Roomies by Sara Zarr, Tara Altebrando
Genres: Contemporary, Young Adult
Publication date: December 24, 2013
Publisher: Little Brown Books for Young Readers
Format: eARC, 288 pages
How I got it: NetGalley
Add it: Goodreads
Buy it: Amazon | Barnes & Noble
It's time to meet your new roomie.
When East Coast native Elizabeth receives her freshman-year roommate assignment, she shoots off an e-mail to coordinate the basics: television, microwave, mini-fridge. That first note to San Franciscan Lauren sparks a series of e-mails that alters the landscape of each girl's summer -- and raises questions about how two girls who are so different will ever share a dorm room.
As the countdown to college begins, life at home becomes increasingly complex. With family relationships and childhood friendships strained by change, it suddenly seems that the only people Elizabeth and Lauren can rely on are the complicated new boys in their lives . . . and each other. Even though they've never met.
National Book Award finalist Sara Zarr and acclaimed author Tara Altebrando join forces for a novel about growing up, leaving home, and getting that one fateful e-mail that assigns your college roommate.
Nearly a year ago, I was ridiculously excited to get an invitation to claim a review copy of Roomies from NetGalley. Having had my share of drama with roommates over the years (and some very good roommate experiences, too), it really sounded like something I would enjoy. Somewhere along the way it got shoved aside. When I would think about going back to it, I’d look at the other reviews on Goodreads and shrug and move along to something else. I’m glad I finally decided to give it a shot this week. I thoroughly enjoyed it and, honestly, wouldn’t mind a second book with these characters.
Roomies is told in a very unconventional way – through both a series of emails and in first person with alternating perspectives of Elizabeth and Lauren. I can never get into books told solely through letters or poems. I get bored. I find myself skimming and then I lose the whole point of the book. That was never a problem here. I enjoyed watching as these girls tried to get to know each other through a series of emails and how they were handling their day-to-day life in their own thoughts.
I honestly can’t say that either Elizabeth or Lauren were particularly likable. Despite that, I was still able to connect with them in my own way. Each of these girls was struggling with aspects of their life. Elizabeth with her father abandoning her and her mother being a complete and total jerk. I seriously despised that lady. I could go on a three-paragraph rant about all that was wrong with her, but I won’t. She also had some relationship issues and a potential budding new love that she would have to leave when they both went away to college. Lauren was dealing with never being alone or doing things for herself. She had five younger siblings that she cared for and that came with its own problems. Unlike Elizabeth, however, she had good parents. They were just stretched thin. She, too, had a budding romance and friendship issues.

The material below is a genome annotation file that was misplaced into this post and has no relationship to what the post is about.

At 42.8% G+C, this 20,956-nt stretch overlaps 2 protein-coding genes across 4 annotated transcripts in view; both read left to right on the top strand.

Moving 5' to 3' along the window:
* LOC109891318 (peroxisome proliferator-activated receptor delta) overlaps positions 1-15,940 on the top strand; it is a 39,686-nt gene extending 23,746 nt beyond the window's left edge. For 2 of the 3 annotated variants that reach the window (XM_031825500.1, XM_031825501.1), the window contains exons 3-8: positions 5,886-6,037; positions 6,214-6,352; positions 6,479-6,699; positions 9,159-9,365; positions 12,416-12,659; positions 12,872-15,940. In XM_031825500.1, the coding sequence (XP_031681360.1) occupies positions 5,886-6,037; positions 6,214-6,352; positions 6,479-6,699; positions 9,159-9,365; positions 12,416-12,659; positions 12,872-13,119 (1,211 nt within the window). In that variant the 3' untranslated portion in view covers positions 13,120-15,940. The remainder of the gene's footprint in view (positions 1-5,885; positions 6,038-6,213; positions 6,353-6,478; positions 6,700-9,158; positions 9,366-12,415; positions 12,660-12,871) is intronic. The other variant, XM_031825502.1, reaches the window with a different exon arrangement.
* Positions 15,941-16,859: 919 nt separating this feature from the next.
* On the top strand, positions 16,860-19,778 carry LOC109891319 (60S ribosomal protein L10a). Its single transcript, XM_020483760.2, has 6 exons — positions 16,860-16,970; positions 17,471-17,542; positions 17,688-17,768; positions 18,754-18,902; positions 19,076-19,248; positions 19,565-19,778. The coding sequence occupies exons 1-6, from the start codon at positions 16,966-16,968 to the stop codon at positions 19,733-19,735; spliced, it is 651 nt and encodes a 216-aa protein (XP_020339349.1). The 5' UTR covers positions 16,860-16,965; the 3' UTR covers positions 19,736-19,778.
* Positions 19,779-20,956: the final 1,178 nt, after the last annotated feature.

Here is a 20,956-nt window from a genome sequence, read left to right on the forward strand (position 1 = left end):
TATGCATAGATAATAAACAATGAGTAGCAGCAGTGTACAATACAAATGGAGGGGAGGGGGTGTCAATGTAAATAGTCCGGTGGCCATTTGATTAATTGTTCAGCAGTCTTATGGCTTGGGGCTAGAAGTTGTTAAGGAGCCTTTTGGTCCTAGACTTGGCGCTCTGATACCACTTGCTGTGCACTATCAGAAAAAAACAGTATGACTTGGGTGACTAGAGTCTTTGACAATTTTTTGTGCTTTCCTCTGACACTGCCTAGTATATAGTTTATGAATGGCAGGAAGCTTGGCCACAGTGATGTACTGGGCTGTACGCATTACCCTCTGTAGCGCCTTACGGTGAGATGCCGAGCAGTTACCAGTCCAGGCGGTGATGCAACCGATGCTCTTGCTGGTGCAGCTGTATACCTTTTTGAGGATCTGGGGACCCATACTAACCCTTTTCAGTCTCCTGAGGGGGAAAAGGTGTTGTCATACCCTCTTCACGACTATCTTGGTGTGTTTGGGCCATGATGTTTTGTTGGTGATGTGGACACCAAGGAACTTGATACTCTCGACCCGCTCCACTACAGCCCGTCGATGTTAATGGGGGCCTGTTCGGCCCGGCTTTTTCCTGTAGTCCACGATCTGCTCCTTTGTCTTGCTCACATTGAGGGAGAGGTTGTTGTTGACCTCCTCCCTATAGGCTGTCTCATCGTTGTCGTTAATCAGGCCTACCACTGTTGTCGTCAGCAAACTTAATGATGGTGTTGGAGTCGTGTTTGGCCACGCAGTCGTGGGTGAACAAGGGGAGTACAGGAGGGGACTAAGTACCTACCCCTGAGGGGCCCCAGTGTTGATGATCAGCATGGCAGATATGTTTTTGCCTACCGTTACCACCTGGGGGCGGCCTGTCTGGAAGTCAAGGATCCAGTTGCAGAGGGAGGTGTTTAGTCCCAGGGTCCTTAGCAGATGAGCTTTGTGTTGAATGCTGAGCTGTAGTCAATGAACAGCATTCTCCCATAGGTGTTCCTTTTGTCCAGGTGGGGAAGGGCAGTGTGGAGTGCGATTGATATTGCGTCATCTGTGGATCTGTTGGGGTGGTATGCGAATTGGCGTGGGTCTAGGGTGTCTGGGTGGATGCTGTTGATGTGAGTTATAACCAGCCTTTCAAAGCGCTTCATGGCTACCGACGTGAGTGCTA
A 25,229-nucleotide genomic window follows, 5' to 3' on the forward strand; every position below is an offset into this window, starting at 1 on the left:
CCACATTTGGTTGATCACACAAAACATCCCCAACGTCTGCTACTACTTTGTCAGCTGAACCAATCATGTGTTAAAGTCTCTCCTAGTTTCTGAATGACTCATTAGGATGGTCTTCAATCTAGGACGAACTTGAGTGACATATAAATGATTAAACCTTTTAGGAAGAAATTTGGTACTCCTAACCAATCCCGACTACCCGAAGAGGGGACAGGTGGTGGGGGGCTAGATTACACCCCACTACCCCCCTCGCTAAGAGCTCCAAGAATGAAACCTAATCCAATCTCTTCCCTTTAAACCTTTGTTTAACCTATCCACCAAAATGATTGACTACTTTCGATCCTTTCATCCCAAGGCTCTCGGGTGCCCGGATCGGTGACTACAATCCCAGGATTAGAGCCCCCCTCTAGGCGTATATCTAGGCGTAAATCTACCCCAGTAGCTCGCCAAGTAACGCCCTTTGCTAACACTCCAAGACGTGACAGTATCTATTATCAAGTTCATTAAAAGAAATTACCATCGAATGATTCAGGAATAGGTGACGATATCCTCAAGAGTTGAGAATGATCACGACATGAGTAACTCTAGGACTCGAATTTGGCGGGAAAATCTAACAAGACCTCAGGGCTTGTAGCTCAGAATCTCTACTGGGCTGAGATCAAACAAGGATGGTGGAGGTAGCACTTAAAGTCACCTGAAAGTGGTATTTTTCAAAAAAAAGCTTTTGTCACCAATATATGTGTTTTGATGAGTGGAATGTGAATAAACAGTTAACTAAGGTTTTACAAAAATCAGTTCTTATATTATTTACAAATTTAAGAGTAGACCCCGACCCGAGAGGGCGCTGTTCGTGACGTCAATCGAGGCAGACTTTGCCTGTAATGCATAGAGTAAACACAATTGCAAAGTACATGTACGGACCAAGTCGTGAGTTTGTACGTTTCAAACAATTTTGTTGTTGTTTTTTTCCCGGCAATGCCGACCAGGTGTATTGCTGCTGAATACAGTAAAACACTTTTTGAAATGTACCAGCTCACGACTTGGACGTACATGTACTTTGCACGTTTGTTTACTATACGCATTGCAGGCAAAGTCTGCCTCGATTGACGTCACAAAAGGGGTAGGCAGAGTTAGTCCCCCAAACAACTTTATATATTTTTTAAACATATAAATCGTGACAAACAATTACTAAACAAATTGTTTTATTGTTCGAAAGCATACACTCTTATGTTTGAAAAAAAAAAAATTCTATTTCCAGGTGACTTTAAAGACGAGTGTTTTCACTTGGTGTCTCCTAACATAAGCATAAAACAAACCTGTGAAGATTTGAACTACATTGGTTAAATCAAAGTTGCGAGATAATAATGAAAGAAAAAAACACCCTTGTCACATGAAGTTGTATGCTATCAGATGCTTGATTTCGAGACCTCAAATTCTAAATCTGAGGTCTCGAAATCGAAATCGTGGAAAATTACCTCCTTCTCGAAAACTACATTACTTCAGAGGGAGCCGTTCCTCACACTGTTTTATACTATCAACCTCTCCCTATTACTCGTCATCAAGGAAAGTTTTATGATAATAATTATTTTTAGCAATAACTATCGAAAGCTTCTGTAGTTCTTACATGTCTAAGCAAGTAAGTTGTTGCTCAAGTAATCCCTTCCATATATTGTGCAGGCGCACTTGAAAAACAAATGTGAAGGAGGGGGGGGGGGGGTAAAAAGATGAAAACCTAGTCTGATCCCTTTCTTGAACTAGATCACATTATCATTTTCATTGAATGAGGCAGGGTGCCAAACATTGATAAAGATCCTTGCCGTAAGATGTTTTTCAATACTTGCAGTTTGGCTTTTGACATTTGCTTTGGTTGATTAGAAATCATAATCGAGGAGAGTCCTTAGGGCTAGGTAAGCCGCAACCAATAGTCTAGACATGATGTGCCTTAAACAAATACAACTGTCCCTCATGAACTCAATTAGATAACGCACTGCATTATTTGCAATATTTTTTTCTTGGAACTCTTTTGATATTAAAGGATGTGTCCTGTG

I thought the friendship they began building throughout the summer was the real thing. It had ups and downs, judgements and fights, communication issues and times they were really there for each other when no one in their current day-to-day life would understand what they were dealing with. I enjoyed watching them open up and test the waters with some “overshares.” That’s how you build a real friendship, after all. They may have had their differences, and there may have been some maturity in reaction to said differences, but it was realistic to me. It was just happening through email instead of face-to-face.
I adored the love interests in this story. Both of the romances were sweet in that “first love” uncertain kind of way. They were good guys and, of course, in my ending, both couples manage to escape the pitfalls of a long distance relationship and live happily ever after. I know that might not be realistic, but a girl can dream, right?
I won’t spoil the ending for you, of course, but I do have to say that I’m not generally one who enjoys ambiguous endings. I like my standalone books to wrap up nicely at the end, with as few loose ends as possible. Don’t make me write the ending of your book. All that said, there are times when an ambiguous ending isn’t a bad thing, and Roomies is one of those times. I actually really liked it in this instance. Of course, that said, I would love to learn more about college Elizabeth and Lauren. I definitely think there’s potential for more story there and I would happily read it.
It’s been a long time since I went off to college and dealt with the amount of unknowns that Elizabeth and Lauren did in this book. But, Roomies brought it all back and, even better, made me remember all the fun my Freshman year roommate (and floormates) and I had. Ah, the good ol’ days. Not only was Roomies a great story, but it gave me a chance to look back fondly on some of my own roommates. And, uh, not so fondly on some of the others.
I received a copy of this book from the publisher, via NetGalley, in exchange for an honest review.